Thirty-two years ago, African music made a huge dent into the Western market. Nigerian drummer Babatunde Olatunji's ensemble heard on Drums of Passion not only was released on a major label but became a top 10 record in America. Though it was many decades this occurred before the 'world music' explosion, it shouldn't have been that much of a surprise that this comparatively minimal music would make such an impact in the States. Even at that time, folklorists and historians had recognized the enormous debt that homegrown styles like blues and jazz owed to African music and its rhythms.
Olatunji was much more than a gifted, groundbreaking artist. By the time that his music was making the charts, he was also making the lecture circuit, going around colleges to talk about African culture. He also decided to create his own arts center to promote the work of other musicians and teach young people about music. His work schedule was punishing but Olatunji was tireless: from 1968 to 1982, he taught at Roxbury (Massachusetts) two days a week then teaching two days a week a class at Kent State and then traveling back to New York for the weekends to teach at his own school.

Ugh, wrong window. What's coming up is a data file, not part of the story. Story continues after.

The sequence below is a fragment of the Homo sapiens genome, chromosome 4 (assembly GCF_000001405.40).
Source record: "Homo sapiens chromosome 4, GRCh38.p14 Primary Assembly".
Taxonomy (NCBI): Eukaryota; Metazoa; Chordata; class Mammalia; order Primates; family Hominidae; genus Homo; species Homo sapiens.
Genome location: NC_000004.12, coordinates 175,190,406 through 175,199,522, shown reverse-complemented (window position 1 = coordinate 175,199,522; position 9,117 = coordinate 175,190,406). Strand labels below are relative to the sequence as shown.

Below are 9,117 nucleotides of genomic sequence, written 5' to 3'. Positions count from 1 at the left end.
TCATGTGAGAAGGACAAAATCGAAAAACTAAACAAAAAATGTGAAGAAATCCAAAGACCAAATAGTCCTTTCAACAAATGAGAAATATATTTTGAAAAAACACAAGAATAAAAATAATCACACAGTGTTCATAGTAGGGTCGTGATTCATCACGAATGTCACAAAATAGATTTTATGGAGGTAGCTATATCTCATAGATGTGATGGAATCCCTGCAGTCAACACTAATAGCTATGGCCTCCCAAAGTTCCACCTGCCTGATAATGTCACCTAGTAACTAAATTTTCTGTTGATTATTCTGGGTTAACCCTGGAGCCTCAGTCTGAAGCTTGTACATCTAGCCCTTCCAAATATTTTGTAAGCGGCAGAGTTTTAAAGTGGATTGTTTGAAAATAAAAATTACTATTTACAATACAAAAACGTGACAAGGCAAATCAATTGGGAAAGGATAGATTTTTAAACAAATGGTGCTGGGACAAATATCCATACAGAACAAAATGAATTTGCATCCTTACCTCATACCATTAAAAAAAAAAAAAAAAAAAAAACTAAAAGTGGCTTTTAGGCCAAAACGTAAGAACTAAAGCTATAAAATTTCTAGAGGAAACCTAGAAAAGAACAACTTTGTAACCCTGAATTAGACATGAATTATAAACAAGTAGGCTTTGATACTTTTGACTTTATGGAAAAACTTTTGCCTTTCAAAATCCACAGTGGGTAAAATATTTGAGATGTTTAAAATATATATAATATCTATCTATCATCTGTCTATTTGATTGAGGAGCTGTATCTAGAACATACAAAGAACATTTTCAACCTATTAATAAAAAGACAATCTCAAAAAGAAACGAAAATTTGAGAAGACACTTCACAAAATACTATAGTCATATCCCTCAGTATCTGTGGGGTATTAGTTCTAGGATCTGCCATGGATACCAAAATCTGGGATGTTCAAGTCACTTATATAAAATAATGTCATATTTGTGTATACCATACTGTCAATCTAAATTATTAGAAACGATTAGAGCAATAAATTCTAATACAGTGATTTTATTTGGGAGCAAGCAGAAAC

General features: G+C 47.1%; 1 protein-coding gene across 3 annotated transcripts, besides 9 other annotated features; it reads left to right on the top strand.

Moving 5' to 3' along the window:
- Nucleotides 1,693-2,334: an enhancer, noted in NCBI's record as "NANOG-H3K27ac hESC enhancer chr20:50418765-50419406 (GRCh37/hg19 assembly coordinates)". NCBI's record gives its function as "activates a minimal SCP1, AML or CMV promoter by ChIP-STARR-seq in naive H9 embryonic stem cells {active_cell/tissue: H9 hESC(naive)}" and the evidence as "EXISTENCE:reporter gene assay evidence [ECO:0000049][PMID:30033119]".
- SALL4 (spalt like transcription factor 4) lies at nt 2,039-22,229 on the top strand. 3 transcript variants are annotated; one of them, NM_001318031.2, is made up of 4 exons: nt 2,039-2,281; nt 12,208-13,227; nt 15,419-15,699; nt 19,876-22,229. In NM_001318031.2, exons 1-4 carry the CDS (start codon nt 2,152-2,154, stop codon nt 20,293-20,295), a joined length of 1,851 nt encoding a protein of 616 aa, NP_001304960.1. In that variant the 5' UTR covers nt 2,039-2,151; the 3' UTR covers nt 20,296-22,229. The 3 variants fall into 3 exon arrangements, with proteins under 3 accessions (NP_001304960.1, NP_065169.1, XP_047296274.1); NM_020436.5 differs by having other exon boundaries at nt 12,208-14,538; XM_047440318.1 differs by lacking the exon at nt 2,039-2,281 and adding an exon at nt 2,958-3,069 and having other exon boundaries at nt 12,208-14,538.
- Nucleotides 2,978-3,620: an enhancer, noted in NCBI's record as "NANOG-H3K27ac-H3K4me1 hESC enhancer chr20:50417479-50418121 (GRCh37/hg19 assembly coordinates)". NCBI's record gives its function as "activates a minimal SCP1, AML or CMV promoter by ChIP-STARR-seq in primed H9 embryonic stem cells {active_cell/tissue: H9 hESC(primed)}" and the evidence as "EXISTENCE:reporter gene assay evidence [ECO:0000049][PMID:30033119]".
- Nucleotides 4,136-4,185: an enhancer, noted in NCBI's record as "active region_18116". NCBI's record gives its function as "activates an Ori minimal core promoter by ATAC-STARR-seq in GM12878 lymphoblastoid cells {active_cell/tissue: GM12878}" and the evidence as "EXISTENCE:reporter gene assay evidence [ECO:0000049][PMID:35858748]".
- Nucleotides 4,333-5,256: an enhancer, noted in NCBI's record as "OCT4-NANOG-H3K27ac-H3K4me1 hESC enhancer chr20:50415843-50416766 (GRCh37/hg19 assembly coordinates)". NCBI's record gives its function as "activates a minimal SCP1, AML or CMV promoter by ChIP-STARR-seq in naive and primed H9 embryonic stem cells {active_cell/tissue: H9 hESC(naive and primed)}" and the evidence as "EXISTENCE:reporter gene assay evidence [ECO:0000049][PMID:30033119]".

His quest has spanned to today and found him many musicians as supporters (and collaborators) of his work, including John Coltrane, Carlos Santana, Taj Mahal and the Grateful Dead. His latest album, Love Drum Talk (on Chesky, 1997) earned him a Grammy nomination and a new generation of admirers. I met Olatunji in April 1999 to talk about the span of his career.
Baba passed away in California on April 6th at the age of 76 from diabetes. He will be missed and he will be remembered.